1

As an alternative to new Date().getTimezoneOffset() and moment().format('zz'), you can also use :

var offset = moment.parseZone(Date.now()).utcOffset() / 60
console.log(offset);
<script src="https://cdn.jsdelivr.net/momentjs/2.13.0/moment.min.js"></script>

jstimezone is also quite buggy and unmaintained (https://bitbucket.org/pellepim/jstimezonedetect/issues?status=new&status=open)

1
  • While moment.js was a great library back in the day, there are far smaller alternatives currently (dayjs, date-fns). Moment is huge; please do not recommend it for client applications. Mar 17, 2019 at 6:07
1

On the new Date() you can get the offset, to get the timezone name you may do:

new Date().toString().replace(/(.*\((.*)\).*)/, '$2');

you get the value between () in the end of the date, that is the name of the timezone.

2
  • Using Date.toString() is not reliable, and MDN explains why. I've pasted the relevant section from their docs in my answer. Also, this answer has been given at least 3 times already. Mar 17, 2019 at 6:40
  • 1) I changed my machine's locale to es-Mx (13% of US population speak Spanish) and your code give 'hora estándar del Pacífico'.
    – Aidin
    Nov 14, 2021 at 9:16
1

This would be my solution:


    // For time zone:
    const timeZone = /\((.*)\)/.exec(new Date().toString())[1];
    
    // Offset hours:
    const offsetHours = new Date().getTimezoneOffset() / 60;
    
    console.log(`${timeZone}, ${offsetHours}hrs`);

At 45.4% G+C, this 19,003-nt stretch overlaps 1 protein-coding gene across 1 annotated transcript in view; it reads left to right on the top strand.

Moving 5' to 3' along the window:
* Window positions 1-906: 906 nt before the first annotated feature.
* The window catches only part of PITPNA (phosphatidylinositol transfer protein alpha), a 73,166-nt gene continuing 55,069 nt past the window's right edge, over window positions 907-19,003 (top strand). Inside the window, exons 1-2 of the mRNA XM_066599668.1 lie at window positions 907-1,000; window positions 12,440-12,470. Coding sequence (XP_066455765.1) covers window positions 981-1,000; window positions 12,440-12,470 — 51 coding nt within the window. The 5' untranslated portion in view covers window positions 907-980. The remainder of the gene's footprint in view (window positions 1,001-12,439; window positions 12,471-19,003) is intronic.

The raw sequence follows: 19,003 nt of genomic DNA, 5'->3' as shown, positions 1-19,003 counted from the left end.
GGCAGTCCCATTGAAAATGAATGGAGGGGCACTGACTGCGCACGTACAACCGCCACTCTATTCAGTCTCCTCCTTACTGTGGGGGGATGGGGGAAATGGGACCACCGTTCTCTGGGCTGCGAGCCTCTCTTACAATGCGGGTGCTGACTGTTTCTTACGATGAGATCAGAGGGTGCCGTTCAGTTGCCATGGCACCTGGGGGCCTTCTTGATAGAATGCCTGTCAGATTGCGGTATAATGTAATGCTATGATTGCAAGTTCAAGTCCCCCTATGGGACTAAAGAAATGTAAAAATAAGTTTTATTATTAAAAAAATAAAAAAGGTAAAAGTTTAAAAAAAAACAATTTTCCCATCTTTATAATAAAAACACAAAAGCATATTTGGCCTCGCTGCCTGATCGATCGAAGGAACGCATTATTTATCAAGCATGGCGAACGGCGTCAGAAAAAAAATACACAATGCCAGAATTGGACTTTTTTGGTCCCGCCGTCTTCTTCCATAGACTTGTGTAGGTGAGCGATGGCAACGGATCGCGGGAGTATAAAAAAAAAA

2
  • 1) I changed my machine's locale to es-Mx (13% of US population speak Spanish) and the timeZone you code gives is 'hora estándar del Pacífico'. 2) the offsetHours you are running depends on the time of the year and is not year-round reliable. 3) Did you copy this snippet from another StackOverflow answer and held the mouse button down a bit long? what's the last line?
    – Aidin
    Nov 14, 2021 at 9:10
  • And this is also wrong and copy-pasted. Badly.
    – oligofren
    Mar 18 at 21:50
1

This might not be the most elegant solution but it is the most versatile.

This uses the timeZoneName property of Intl.DateTimeFormat

function getTimeZone(zoneName = "long") {
    // set up formatter
    let formatter = new Intl.DateTimeFormat(undefined, {
        timeZoneName: zoneName
    });
    // run formatter on current date
    return formatter.formatToParts(Date.now())
        // extract the actual value from the formatter, only reliable way i can find to do this